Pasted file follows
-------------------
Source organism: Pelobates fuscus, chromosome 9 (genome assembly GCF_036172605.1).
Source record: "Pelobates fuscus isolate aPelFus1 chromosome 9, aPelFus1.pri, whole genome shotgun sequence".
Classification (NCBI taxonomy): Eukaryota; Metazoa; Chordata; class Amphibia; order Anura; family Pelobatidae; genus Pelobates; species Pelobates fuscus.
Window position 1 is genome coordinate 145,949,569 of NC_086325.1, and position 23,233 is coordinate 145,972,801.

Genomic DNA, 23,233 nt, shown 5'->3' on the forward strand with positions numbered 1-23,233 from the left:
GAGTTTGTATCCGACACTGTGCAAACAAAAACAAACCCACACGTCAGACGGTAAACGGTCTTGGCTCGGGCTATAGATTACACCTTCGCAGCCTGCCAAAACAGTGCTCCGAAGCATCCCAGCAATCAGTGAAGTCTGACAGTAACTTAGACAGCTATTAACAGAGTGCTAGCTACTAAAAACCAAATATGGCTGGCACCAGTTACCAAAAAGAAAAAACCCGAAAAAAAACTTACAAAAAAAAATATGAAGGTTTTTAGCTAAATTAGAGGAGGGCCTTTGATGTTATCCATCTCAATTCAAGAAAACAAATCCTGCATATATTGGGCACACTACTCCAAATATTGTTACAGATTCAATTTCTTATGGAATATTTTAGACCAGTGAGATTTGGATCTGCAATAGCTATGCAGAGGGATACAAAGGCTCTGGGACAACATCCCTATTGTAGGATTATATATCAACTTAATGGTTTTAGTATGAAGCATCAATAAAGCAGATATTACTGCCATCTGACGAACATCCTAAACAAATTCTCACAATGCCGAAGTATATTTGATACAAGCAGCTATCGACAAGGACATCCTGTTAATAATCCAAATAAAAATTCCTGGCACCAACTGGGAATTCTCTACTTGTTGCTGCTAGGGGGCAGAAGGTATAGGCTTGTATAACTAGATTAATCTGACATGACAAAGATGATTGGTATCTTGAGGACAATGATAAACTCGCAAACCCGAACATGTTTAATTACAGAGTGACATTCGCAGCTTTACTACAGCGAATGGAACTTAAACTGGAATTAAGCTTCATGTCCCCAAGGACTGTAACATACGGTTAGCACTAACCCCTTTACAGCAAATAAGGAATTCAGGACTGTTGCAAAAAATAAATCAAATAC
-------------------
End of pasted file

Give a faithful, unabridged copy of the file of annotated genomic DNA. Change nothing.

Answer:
Source organism: Pelobates fuscus, chromosome 9 (genome assembly GCF_036172605.1).
Source record: "Pelobates fuscus isolate aPelFus1 chromosome 9, aPelFus1.pri, whole genome shotgun sequence".
Classification (NCBI taxonomy): Eukaryota; Metazoa; Chordata; class Amphibia; order Anura; family Pelobatidae; genus Pelobates; species Pelobates fuscus.
Window position 1 is genome coordinate 145,949,569 of NC_086325.1, and position 23,233 is coordinate 145,972,801.

Genomic DNA, 23,233 nt, shown 5'->3' on the forward strand with positions numbered 1-23,233 from the left:
GAGTTTGTATCCGACACTGTGCAAACAAAAACAAACCCACACGTCAGACGGTAAACGGTCTTGGCTCGGGCTATAGATTACACCTTCGCAGCCTGCCAAAACAGTGCTCCGAAGCATCCCAGCAATCAGTGAAGTCTGACAGTAACTTAGACAGCTATTAACAGAGTGCTAGCTACTAAAAACCAAATATGGCTGGCACCAGTTACCAAAAAGAAAAAACCCGAAAAAAAACTTACAAAAAAAAATATGAAGGTTTTTAGCTAAATTAGAGGAGGGCCTTTGATGTTATCCATCTCAATTCAAGAAAACAAATCCTGCATATATTGGGCACACTACTCCAAATATTGTTACAGATTCAATTTCTTATGGAATATTTTAGACCAGTGAGATTTGGATCTGCAATAGCTATGCAGAGGGATACAAAGGCTCTGGGACAACATCCCTATTGTAGGATTATATATCAACTTAATGGTTTTAGTATGAAGCATCAATAAAGCAGATATTACTGCCATCTGACGAACATCCTAAACAAATTCTCACAATGCCGAAGTATATTTGATACAAGCAGCTATCGACAAGGACATCCTGTTAATAATCCAAATAAAAATTCCTGGCACCAACTGGGAATTCTCTACTTGTTGCTGCTAGGGGGCAGAAGGTATAGGCTTGTATAACTAGATTAATCTGACATGACAAAGATGATTGGTATCTTGAGGACAATGATAAACTCGCAAACCCGAACATGTTTAATTACAGAGTGACATTCGCAGCTTTACTACAGCGAATGGAACTTAAACTGGAATTAAGCTTCATGTCCCCAAGGACTGTAACATACGGTTAGCACTAACCCCTTTACAGCAAATAAGGAATTCAGGACTGTTGCAAAAAATAAATCAAATAC